Not The U.N.'s Most Helpful Employee

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It turns out that "Palestine expert" on the UN Human Rights Council, the law professor Richard Falk, is something of a 9/11 Truther (sorry, Troofer). Here is what Falk had to say about 9/11 on his blog:

The arguments swirling around the 9/11 attacks are emblematic of these issues. What fuels suspicions of conspiracy is the reluctance to address the sort of awkward gaps and contradictions in the official explanations that David Ray Griffin (and other devoted scholars of high integrity) have been documenting in book after book ever since his authoritative The New Pearl Harbor in 2004 (updated in 2008). What may be more distressing than the apparent cover up is the eerie silence of the mainstream media, unwilling to acknowledge the well-evidenced doubts about the official version of the events: an al Qaeda operation with no foreknowledge by government officials. Is this silence a manifestation of fear or cooption, or part of an equally disturbing filter of self-censorship? Whatever it is, the result is the withering away of a participatory citizenry and the erosion of legitimate constitutional government. The forms persist, but the content is missing.

This has brought forth a strong condemnation from Susan Rice, the U.S. ambassador to the United Nations:

I am appalled by the recent personal blog written by Richard Falk, the United Nations Special Rapporteur on "the situation of human rights in the Palestinian territories occupied since 1967."

In this blog post, dated January 11, 2011, Mr. Falk endorses the slurs of conspiracy theorists who allege that the September 11, 2001, terrorist attacks were perpetrated and then covered up by the U.S. government and media.

Mr. Falk's comments are despicable and deeply offensive, and I condemn them in the strongest terms.  I have registered a strong protest with the UN on behalf of the United States. The United States has in the past been critical of Mr. Falk's one-sided and politicized approach to his work for the UN, including his failure to condemn deliberate human rights abuses by Hamas, but these blog comments are in another category altogether.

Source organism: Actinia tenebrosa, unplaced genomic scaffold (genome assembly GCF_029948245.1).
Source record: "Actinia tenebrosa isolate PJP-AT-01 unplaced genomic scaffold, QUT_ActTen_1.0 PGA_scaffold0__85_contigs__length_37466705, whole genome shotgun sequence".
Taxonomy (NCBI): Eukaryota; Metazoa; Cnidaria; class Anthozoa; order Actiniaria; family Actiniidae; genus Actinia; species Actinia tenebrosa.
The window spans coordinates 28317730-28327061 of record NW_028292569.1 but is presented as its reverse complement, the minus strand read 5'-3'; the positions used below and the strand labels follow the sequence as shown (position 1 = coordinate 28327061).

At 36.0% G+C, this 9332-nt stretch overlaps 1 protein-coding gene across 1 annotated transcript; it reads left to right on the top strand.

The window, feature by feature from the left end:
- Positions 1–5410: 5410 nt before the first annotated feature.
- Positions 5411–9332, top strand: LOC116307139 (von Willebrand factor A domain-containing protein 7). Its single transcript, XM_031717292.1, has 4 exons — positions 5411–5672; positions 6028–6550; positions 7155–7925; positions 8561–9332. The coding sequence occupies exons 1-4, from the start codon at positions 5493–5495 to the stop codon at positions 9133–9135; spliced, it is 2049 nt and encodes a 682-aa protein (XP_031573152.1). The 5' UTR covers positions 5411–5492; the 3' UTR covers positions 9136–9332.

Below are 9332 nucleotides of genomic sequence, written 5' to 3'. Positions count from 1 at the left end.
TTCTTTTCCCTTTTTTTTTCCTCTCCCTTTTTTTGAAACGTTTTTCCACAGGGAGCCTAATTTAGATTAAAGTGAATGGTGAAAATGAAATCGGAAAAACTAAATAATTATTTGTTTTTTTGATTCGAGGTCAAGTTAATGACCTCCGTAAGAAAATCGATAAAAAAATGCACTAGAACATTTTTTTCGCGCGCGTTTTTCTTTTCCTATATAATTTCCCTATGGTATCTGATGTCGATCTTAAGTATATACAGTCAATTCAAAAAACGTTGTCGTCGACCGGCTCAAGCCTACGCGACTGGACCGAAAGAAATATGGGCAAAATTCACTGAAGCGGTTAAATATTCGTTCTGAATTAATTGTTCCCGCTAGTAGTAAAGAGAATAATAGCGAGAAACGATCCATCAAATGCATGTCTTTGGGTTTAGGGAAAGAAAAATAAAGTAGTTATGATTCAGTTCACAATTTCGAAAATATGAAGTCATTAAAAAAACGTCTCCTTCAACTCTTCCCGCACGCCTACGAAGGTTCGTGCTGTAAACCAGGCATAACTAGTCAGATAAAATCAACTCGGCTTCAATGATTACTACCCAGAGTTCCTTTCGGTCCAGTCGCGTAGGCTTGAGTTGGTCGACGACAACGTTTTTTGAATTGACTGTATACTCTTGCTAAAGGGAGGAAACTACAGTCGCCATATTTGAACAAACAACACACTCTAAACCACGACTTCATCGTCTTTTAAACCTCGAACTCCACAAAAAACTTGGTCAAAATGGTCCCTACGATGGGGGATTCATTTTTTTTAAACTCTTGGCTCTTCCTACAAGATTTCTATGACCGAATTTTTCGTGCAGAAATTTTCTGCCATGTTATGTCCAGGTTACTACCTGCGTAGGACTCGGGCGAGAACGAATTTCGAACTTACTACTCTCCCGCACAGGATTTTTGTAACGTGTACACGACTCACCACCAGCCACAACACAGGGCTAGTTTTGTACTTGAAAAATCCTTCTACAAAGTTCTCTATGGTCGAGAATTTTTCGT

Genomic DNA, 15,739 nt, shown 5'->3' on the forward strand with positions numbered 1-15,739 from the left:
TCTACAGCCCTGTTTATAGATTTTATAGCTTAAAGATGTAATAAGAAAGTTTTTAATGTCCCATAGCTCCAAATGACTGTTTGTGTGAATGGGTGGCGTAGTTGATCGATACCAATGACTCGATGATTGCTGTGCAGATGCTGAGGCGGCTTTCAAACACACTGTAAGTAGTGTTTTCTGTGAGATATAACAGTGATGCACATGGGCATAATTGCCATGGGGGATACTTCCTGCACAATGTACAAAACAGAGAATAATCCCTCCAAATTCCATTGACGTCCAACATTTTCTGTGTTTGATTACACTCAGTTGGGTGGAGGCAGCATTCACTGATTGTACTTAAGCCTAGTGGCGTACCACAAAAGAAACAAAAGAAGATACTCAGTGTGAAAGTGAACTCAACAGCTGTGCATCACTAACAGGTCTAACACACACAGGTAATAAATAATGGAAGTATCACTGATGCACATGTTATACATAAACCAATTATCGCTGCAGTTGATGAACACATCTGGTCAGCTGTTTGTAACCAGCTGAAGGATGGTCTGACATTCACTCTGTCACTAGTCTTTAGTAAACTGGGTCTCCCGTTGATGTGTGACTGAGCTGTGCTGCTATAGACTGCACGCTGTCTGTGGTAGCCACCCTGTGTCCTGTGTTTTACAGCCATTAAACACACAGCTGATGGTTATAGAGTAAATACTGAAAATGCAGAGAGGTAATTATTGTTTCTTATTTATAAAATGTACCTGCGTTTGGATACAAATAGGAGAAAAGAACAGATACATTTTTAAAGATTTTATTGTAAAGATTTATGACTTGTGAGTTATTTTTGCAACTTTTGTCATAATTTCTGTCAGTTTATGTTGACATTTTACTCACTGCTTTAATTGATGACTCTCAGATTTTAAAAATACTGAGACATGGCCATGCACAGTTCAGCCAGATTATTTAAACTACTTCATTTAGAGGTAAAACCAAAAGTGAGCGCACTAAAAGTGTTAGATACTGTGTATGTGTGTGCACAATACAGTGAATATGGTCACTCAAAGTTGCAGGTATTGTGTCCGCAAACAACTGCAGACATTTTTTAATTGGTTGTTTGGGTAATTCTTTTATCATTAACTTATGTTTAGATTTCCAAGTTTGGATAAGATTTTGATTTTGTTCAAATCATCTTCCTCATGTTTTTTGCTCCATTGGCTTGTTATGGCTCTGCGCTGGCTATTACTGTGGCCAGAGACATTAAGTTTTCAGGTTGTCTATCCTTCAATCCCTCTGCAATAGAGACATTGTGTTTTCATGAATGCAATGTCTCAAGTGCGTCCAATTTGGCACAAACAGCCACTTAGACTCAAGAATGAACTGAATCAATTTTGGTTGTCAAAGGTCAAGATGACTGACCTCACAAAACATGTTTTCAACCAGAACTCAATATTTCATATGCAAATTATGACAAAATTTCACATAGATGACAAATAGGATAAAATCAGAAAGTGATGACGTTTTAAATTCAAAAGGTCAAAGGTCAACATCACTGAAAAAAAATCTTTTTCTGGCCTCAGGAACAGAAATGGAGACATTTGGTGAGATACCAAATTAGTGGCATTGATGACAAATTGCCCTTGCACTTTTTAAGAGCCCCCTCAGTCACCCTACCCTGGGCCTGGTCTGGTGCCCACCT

In my view, Mr. Falk's latest commentary is so noxious that it should finally be plain to all that he should no longer continue in his position on behalf of the UN.  I would note that U.S. and many other diplomats walked out in protest in September 2010 when Iranian President Ahmadinejad made similarly slanderous remarks before the UN General Assembly.

The United States is deeply committed to the cause of human rights and believes that cause will be better advanced without Mr. Falk and the distasteful sideshow he has chosen to create. 

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Jeffrey Goldberg is a national correspondent for The Atlantic and a recipient of the National Magazine Award for Reporting. He is the author of Prisoners: A Story of Friendship and Terror. More

Before joining The Atlantic in 2007, Goldberg was a Middle East correspondent, and the Washington correspondent, for The New Yorker. He was previouslly a correspondent for The New York Times Magazine and New York magazine. He has also written for the Jewish Daily Forward and was a columnist for The Jerusalem Post.

Goldberg's book Prisoners was hailed as one of the best books of 2006 by the Los Angeles Times, The New York Times, The Washington Post, Slate, The Progressive, Washingtonian magazine, and Playboy. He received the 2003 National Magazine Award for Reporting for his coverage of Islamic terrorism and the 2005 Anti-Defamation League Daniel Pearl Prize. He is also the winner of the International Consortium of Investigative Journalists prize for best international investigative journalist; the Overseas Press Club award for best human-rights reporting; and the Abraham Cahan Prize in Journalism.

In 2001, Goldberg was appointed the Syrkin Fellow in Letters of the Jerusalem Foundation, and in 2002 he became a public-policy scholar at the Woodrow Wilson International Center for Scholars in Washington, D.C.

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